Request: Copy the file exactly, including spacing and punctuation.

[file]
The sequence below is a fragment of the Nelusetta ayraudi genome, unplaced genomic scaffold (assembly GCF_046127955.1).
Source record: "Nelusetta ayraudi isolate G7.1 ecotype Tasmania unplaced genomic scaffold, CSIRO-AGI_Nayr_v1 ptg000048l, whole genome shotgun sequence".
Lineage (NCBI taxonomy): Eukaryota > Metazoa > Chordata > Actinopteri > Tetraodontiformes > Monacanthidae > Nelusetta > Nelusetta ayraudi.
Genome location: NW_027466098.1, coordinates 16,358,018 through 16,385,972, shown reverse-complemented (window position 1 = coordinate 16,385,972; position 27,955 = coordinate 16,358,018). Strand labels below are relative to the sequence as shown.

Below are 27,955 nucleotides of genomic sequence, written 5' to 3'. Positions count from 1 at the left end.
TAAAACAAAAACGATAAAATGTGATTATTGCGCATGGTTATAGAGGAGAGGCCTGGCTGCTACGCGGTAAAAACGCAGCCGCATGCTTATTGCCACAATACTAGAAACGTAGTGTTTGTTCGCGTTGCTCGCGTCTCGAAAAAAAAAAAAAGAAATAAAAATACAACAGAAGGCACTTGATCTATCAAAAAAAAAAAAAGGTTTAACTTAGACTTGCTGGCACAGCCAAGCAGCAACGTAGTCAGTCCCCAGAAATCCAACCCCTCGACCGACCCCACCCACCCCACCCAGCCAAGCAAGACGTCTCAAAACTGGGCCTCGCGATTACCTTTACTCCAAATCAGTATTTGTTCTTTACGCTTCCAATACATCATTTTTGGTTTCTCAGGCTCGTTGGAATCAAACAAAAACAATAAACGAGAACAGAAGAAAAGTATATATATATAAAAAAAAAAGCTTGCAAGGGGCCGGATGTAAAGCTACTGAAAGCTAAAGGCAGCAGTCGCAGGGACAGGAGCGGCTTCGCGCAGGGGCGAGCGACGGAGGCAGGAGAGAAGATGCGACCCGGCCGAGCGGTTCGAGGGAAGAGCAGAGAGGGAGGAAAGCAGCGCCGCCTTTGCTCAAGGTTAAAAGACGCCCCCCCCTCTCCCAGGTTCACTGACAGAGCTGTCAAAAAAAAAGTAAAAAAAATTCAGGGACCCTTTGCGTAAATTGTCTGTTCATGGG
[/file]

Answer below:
The sequence below is a fragment of the Nelusetta ayraudi genome, unplaced genomic scaffold (assembly GCF_046127955.1).
Source record: "Nelusetta ayraudi isolate G7.1 ecotype Tasmania unplaced genomic scaffold, CSIRO-AGI_Nayr_v1 ptg000048l, whole genome shotgun sequence".
Lineage (NCBI taxonomy): Eukaryota > Metazoa > Chordata > Actinopteri > Tetraodontiformes > Monacanthidae > Nelusetta > Nelusetta ayraudi.
Genome location: NW_027466098.1, coordinates 16,358,018 through 16,385,972, shown reverse-complemented (window position 1 = coordinate 16,385,972; position 27,955 = coordinate 16,358,018). Strand labels below are relative to the sequence as shown.

Below are 27,955 nucleotides of genomic sequence, written 5' to 3'. Positions count from 1 at the left end.
TAAAACAAAAACGATAAAATGTGATTATTGCGCATGGTTATAGAGGAGAGGCCTGGCTGCTACGCGGTAAAAACGCAGCCGCATGCTTATTGCCACAATACTAGAAACGTAGTGTTTGTTCGCGTTGCTCGCGTCTCGAAAAAAAAAAAAAGAAATAAAAATACAACAGAAGGCACTTGATCTATCAAAAAAAAAAAAAGGTTTAACTTAGACTTGCTGGCACAGCCAAGCAGCAACGTAGTCAGTCCCCAGAAATCCAACCCCTCGACCGACCCCACCCACCCCACCCAGCCAAGCAAGACGTCTCAAAACTGGGCCTCGCGATTACCTTTACTCCAAATCAGTATTTGTTCTTTACGCTTCCAATACATCATTTTTGGTTTCTCAGGCTCGTTGGAATCAAACAAAAACAATAAACGAGAACAGAAGAAAAGTATATATATATAAAAAAAAAAGCTTGCAAGGGGCCGGATGTAAAGCTACTGAAAGCTAAAGGCAGCAGTCGCAGGGACAGGAGCGGCTTCGCGCAGGGGCGAGCGACGGAGGCAGGAGAGAAGATGCGACCCGGCCGAGCGGTTCGAGGGAAGAGCAGAGAGGGAGGAAAGCAGCGCCGCCTTTGCTCAAGGTTAAAAGACGCCCCCCCCTCTCCCAGGTTCACTGACAGAGCTGTCAAAAAAAAAGTAAAAAAAATTCAGGGACCCTTTGCGTAAATTGTCTGTTCATGGG